Paper Plate Facts

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Paper plates are seen at picnics and in backyards all summer long. They are great for simple meals such as a sandwich, a hamburger, or hot dogs, but they are messy when you add potato salad or pasta salad. Paper plates are a product of the early 1900s and will probably be used for many more years.

History

Since 1904, paper plates have become a staple in almost every household. Many paper plates are white, but bleach and dye are used to create patterns and pictures to add a color to the final product. One company, Hefty, created a whole line of plates and bowls (called Zoo Pals), in which the paper product is shaped like the face of different animals, with two ears for small servings or condiments.

Manufacture

Paper plates are made from plant fibers (usually trees) that are separated and washed. As the mixture is forced through mesh screens, it turns into a liquid pulp. Paper plates are considered paperboard, which is a thick sheet of paper. Paperboard is either corrugated (for boxes) or boxboard (for food products and paper plates). A paper plate machine is used to make paper plates of various sizes and shapes. One such machine is known as the “Intelligent Paper Plate Machine zdj-500,” built by the Ruian Haubang Machinery Company.

Reusable Plates

Companies such as Hefty offer a variety of reusable paper-like plates, which in fact are made with a Styrofoam product. These plates are offered in different strengths for messy foods, as well as holiday designs and styles. Many plates made from Styrofoam products are recyclable.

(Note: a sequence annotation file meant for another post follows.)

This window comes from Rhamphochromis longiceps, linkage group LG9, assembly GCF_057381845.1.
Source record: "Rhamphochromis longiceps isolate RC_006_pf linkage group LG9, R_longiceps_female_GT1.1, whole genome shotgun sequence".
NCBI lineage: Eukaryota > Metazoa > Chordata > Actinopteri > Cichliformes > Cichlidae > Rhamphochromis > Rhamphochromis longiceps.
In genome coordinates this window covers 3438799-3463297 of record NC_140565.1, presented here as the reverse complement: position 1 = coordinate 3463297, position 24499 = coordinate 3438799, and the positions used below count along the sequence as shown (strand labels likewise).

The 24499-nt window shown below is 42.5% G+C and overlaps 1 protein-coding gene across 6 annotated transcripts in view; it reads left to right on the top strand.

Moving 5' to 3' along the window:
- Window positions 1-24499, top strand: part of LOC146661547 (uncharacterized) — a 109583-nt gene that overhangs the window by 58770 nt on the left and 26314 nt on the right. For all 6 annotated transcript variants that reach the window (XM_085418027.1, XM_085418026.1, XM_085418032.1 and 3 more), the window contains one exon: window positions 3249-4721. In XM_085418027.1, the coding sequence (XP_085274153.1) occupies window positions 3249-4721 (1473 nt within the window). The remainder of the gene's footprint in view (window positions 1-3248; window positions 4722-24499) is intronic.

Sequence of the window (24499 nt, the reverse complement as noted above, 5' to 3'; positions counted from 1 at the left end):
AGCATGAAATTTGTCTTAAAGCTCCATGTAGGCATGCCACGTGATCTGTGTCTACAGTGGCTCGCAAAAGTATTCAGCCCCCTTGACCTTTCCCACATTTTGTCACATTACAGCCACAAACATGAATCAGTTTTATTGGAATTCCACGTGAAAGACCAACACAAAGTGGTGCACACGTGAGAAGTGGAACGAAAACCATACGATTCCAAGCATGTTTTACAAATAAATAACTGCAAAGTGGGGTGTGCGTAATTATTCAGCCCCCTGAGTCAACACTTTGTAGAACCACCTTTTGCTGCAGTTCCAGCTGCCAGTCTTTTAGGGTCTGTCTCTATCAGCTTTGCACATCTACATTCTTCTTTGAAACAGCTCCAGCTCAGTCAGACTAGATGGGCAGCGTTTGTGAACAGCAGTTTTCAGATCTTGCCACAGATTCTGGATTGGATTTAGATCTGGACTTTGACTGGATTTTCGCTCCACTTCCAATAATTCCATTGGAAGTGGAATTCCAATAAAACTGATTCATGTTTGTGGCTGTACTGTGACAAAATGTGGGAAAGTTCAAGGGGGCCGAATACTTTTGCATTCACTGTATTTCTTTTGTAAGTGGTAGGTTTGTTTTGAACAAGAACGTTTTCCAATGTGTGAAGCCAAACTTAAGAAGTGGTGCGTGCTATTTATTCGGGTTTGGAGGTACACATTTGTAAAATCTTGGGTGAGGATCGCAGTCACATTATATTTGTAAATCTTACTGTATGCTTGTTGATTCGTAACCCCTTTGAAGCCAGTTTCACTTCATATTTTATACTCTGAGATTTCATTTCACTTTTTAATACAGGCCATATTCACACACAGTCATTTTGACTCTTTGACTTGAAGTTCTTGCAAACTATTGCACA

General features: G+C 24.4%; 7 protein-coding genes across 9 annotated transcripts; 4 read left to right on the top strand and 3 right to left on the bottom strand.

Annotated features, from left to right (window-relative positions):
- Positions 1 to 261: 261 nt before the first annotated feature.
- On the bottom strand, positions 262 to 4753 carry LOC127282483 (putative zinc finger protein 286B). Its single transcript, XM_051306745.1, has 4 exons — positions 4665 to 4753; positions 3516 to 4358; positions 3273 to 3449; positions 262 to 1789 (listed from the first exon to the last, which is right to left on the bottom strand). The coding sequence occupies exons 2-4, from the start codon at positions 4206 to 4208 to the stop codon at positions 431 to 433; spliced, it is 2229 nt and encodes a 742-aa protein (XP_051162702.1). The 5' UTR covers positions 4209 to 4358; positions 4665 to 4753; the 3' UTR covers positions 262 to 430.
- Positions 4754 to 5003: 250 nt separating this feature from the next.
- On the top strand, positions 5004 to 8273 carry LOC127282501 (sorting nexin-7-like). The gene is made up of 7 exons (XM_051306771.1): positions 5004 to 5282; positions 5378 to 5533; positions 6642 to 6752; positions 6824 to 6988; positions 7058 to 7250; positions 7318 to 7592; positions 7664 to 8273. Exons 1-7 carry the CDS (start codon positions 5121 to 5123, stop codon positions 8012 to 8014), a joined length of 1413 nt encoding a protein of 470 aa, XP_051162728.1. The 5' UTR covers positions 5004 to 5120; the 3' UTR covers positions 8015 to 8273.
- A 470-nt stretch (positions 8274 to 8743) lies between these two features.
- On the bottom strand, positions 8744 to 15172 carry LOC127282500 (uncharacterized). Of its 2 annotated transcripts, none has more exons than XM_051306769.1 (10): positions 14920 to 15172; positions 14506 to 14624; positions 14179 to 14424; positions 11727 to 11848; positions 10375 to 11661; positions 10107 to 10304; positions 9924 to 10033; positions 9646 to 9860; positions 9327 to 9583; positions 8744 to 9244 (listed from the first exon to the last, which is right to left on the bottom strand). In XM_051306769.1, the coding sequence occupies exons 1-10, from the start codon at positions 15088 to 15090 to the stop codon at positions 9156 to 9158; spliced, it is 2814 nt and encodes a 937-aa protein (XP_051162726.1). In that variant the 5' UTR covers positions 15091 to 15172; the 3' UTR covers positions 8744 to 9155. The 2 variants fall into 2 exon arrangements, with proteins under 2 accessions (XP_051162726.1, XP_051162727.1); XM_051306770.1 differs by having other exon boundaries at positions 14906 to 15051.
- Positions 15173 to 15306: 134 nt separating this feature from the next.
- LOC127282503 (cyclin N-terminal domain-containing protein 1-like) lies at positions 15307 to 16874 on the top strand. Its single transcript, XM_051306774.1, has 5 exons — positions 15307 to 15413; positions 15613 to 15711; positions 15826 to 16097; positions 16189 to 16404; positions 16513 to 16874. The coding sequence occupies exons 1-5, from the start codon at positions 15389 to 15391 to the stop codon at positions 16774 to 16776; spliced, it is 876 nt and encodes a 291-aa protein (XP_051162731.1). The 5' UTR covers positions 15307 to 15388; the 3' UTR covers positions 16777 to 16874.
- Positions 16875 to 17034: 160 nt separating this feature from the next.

Environmentally Friendly

One company, Verterra, has a full line of paper plate products made entirely from water and leaves that have already fallen. After use, the plate can be left in a compost pile for about three months, at which time it turns the used plates into a product than can be used to grow plants and vegetables in a garden. In addition to paper plates, they offer bowls and serving dishes. A 15-piece sample pack is available for $25.

Disposal

Traditional paper plates are naturally biodegradable and can be disposed of in the ordinary trash. Some paper plates may contain trace amounts of volatile organic chemicals or dyes from manufacture, but environmentalists are unsure what, if any, harm is caused during disposal. Styrofoam plates may be able to recycled; check the product package for more details.

Fun Things to Make

Paper plates can be used as activities for children in school or at home. Web sites such as Freekidscrafts.com and teach-nology.com offer a site full of fun things to make, such as fish, flowers, and a sun made with paper plates and yellow construction paper.

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